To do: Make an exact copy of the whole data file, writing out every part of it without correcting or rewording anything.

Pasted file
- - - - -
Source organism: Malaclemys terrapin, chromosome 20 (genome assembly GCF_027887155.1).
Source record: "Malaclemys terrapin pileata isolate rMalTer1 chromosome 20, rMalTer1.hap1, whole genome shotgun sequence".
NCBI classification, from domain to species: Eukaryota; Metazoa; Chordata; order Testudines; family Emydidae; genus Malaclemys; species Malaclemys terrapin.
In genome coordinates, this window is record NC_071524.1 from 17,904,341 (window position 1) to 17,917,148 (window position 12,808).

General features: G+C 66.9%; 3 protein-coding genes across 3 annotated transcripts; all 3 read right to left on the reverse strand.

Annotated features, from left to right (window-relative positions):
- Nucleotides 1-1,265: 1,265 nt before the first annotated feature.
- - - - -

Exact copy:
Source organism: Malaclemys terrapin, chromosome 20 (genome assembly GCF_027887155.1).
Source record: "Malaclemys terrapin pileata isolate rMalTer1 chromosome 20, rMalTer1.hap1, whole genome shotgun sequence".
NCBI classification, from domain to species: Eukaryota; Metazoa; Chordata; order Testudines; family Emydidae; genus Malaclemys; species Malaclemys terrapin.
In genome coordinates, this window is record NC_071524.1 from 17,904,341 (window position 1) to 17,917,148 (window position 12,808).

General features: G+C 66.9%; 3 protein-coding genes across 3 annotated transcripts; all 3 read right to left on the reverse strand.

Annotated features, from left to right (window-relative positions):
- Nucleotides 1-1,265: 1,265 nt before the first annotated feature.